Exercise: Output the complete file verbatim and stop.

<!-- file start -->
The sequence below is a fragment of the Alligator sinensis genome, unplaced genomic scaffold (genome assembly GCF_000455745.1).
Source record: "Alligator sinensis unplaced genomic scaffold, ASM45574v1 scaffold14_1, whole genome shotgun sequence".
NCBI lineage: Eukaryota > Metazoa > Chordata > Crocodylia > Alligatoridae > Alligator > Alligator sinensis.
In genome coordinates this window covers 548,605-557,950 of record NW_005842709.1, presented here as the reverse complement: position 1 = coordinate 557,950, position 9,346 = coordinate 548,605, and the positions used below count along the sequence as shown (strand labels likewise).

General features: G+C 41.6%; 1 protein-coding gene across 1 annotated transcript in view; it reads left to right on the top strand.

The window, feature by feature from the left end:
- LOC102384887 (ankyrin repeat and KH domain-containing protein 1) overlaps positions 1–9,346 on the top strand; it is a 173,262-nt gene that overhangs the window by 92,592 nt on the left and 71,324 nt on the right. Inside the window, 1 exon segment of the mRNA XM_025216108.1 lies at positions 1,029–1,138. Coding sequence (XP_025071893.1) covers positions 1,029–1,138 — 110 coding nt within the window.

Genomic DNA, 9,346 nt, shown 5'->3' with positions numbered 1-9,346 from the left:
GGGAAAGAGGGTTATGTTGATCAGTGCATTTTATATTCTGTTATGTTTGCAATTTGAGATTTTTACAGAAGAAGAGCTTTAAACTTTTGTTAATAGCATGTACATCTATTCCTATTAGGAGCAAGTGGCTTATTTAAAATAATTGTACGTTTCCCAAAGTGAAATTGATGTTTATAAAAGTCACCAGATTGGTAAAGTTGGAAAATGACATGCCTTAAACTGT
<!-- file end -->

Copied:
The sequence below is a fragment of the Alligator sinensis genome, unplaced genomic scaffold (genome assembly GCF_000455745.1).
Source record: "Alligator sinensis unplaced genomic scaffold, ASM45574v1 scaffold14_1, whole genome shotgun sequence".
NCBI lineage: Eukaryota > Metazoa > Chordata > Crocodylia > Alligatoridae > Alligator > Alligator sinensis.
In genome coordinates this window covers 548,605-557,950 of record NW_005842709.1, presented here as the reverse complement: position 1 = coordinate 557,950, position 9,346 = coordinate 548,605, and the positions used below count along the sequence as shown (strand labels likewise).

General features: G+C 41.6%; 1 protein-coding gene across 1 annotated transcript in view; it reads left to right on the top strand.

The window, feature by feature from the left end:
- LOC102384887 (ankyrin repeat and KH domain-containing protein 1) overlaps positions 1–9,346 on the top strand; it is a 173,262-nt gene that overhangs the window by 92,592 nt on the left and 71,324 nt on the right. Inside the window, 1 exon segment of the mRNA XM_025216108.1 lies at positions 1,029–1,138. Coding sequence (XP_025071893.1) covers positions 1,029–1,138 — 110 coding nt within the window.

Genomic DNA, 9,346 nt, shown 5'->3' with positions numbered 1-9,346 from the left:
GGGAAAGAGGGTTATGTTGATCAGTGCATTTTATATTCTGTTATGTTTGCAATTTGAGATTTTTACAGAAGAAGAGCTTTAAACTTTTGTTAATAGCATGTACATCTATTCCTATTAGGAGCAAGTGGCTTATTTAAAATAATTGTACGTTTCCCAAAGTGAAATTGATGTTTATAAAAGTCACCAGATTGGTAAAGTTGGAAAATGACATGCCTTAAACTGT